Meghalaya Election: No pre-poll alliance with BJP, says NPP chief Conrad Sangma, terms Hindutva politics a Congress creation
Ahead of Meghalaya Assembly polls, NPP chief Conrad Sangma speaks with Firstpost about his political journey, siblings, proposed alliance with BJP, and his positioning as the main rival to incumbent chief minister Mukul Sangma
As Meghalaya goes to polls on 27 February, National People’s Party (NPP) chief Conrad Kongkal Sangma is the man of the moment in state's electoral politics. Son of former Lok Sabha speaker late PA Sangma, who founded NPP in 2012, Conrad is an MP from Tura constituency and enjoys strong support in Garo hills of Meghalaya.
Sangma speaks with Firstpost about his political journey after his father’s demise, siblings, the proposed BJP-NPP alliance, and his positioning in the ensuing polls as the main rival to incumbent chief minister Mukul Sangma. Edited excerpts:
Is Conrad Sangma the chief ministerial face for the polls?
I have been saying that the chief minister will be decided by the MLAs. That situation is yet to come. The focus, for now, is to win the elections.
Despite being a part of the North East Democratic Alliance (NEDA), why aren’t you aligning with BJP in the state?
Alignment in the state election is different from being a part of NEDA. Even NPF is a part of NEDA, but it didn’t enter a pre-poll alliance with BJP. Local sentiments and aspirations play a larger role in local elections. Even in Manipur, we had contested elections on our own. We like to contest our political battles on the account of our identity. The post-poll strategy will depend on the results.
In Christian dominated Meghalaya, Hindutva politics is seen as a baggage for any political party. Wouldn’t your alliance with BJP hurt your vote share?
We are not getting into any pre-poll alliance. So, people are aware that we do not have an understanding with any political party. We will worry about the alliance when the time comes. So, there is no question of our vote share being cut. The 'baggage' is being created by Congress because it lacks real issues.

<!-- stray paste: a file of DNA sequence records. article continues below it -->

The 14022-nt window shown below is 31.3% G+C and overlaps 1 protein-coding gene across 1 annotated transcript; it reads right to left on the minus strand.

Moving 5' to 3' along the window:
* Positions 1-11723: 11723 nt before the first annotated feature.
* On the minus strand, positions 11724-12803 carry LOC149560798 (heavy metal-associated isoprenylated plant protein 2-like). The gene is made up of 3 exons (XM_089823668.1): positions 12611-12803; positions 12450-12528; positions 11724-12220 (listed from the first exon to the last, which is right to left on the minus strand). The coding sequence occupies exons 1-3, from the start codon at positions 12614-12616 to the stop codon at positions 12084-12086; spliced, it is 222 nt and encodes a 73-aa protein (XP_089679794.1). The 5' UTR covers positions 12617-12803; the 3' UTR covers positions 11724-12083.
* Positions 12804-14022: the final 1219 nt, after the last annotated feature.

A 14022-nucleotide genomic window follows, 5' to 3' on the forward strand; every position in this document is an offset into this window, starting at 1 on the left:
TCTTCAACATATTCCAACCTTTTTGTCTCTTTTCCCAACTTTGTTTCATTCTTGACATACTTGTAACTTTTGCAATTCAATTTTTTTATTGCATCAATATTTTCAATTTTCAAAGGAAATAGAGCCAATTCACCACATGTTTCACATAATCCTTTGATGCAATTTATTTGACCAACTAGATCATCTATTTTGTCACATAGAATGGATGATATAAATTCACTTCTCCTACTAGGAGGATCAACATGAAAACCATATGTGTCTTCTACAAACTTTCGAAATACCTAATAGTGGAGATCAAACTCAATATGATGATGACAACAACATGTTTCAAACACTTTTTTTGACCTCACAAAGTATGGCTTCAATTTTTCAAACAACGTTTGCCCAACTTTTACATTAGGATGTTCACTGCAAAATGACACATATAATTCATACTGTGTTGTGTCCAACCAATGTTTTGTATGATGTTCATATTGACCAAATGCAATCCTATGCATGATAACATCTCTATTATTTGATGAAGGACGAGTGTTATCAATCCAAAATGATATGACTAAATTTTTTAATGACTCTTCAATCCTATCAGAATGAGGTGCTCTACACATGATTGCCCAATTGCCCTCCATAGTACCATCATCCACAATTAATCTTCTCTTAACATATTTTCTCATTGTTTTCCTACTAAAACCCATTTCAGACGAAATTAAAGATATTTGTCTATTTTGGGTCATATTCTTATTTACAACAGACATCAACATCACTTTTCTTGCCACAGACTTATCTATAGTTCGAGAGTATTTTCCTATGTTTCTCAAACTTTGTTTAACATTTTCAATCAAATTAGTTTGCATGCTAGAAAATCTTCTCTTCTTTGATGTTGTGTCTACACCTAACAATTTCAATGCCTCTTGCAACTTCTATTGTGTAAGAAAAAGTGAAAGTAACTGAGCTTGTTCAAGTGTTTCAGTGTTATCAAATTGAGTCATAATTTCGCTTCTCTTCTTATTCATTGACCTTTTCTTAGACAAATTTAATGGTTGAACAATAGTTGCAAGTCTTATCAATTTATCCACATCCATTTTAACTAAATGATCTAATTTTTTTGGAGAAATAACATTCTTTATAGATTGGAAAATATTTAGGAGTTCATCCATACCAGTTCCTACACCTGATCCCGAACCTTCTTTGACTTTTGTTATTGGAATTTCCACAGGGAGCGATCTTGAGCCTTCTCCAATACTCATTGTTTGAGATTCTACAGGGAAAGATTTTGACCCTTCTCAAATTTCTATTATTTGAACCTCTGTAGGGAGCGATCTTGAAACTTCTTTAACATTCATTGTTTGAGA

Do you think it’s a fierce battle this time, looking at the killing of NCP candidate Jonathone N Sangma?
Absolutely! What has happened is very unfortunate and disturbing. These things should not have happened. It’s the first such incident in Meghalaya or in any part of the North East. There has been a lapse in intelligence. I hope corrective measures are taken to avoid recurrence of such incidents.
What are the factors that will drive voters to seek a change this time?
As they say in Hindi, ‘log pareshan ho gaya is sarkar se’ (people are disappointed with this government). And, the disappointment is not limited to a particular sector or issue, but is evident across the state.
The contractors have pending bills amounting to almost Rs 300 crores. Students are not getting scholarships on time. Most of the teachers don’t get salaries on time, and the state government has failed to respond to their requests. The coal miners, too, feel that the state government is not interested in resolving their issues. The Congress leadership has elicited a lot of resentment within the party, which has caused its disintegration to a large extent. People want to see a change.
We have been able to present ourselves as an alternative to the Congress at the state level.
People view NPP as a party limited to Garo hills. How would you fight Mukul Sangma with this local acceptance?
That NPP is a party of the Garos is history now. The party had earlier been linked to Garos because of PA Sangma’s prominent Garo identity. But, he was clear that NPP should be a party of the entire North East. We have managed to make some inroads in states like Manipur. We are contesting 26 seats in Nagaland and are challenging the incumbent government in Meghalaya. In Khasi Hills, eight sitting MLAs have joined us and we are contesting on 28 seats. Ten members of district councils have also joined us. So, the acceptance is only increasing.